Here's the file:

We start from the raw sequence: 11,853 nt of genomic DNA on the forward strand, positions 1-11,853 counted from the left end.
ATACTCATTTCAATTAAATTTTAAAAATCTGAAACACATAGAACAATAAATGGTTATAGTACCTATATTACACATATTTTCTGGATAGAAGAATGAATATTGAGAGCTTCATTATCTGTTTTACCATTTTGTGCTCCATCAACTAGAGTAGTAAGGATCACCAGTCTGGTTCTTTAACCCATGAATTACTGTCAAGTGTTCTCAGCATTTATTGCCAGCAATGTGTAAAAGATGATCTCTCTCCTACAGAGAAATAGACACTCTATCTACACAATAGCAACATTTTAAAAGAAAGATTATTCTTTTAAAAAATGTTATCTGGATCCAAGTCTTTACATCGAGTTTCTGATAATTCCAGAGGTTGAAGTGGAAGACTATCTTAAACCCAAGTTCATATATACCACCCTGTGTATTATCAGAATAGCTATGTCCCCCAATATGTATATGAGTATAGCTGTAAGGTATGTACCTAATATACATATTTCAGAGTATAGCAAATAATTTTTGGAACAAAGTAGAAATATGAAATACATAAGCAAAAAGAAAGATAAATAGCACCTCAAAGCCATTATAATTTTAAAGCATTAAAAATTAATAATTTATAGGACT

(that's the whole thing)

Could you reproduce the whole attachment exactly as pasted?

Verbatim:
We start from the raw sequence: 11,853 nt of genomic DNA on the forward strand, positions 1-11,853 counted from the left end.
ATACTCATTTCAATTAAATTTTAAAAATCTGAAACACATAGAACAATAAATGGTTATAGTACCTATATTACACATATTTTCTGGATAGAAGAATGAATATTGAGAGCTTCATTATCTGTTTTACCATTTTGTGCTCCATCAACTAGAGTAGTAAGGATCACCAGTCTGGTTCTTTAACCCATGAATTACTGTCAAGTGTTCTCAGCATTTATTGCCAGCAATGTGTAAAAGATGATCTCTCTCCTACAGAGAAATAGACACTCTATCTACACAATAGCAACATTTTAAAAGAAAGATTATTCTTTTAAAAAATGTTATCTGGATCCAAGTCTTTACATCGAGTTTCTGATAATTCCAGAGGTTGAAGTGGAAGACTATCTTAAACCCAAGTTCATATATACCACCCTGTGTATTATCAGAATAGCTATGTCCCCCAATATGTATATGAGTATAGCTGTAAGGTATGTACCTAATATACATATTTCAGAGTATAGCAAATAATTTTTGGAACAAAGTAGAAATATGAAATACATAAGCAAAAAGAAAGATAAATAGCACCTCAAAGCCATTATAATTTTAAAGCATTAAAAATTAATAATTTATAGGACT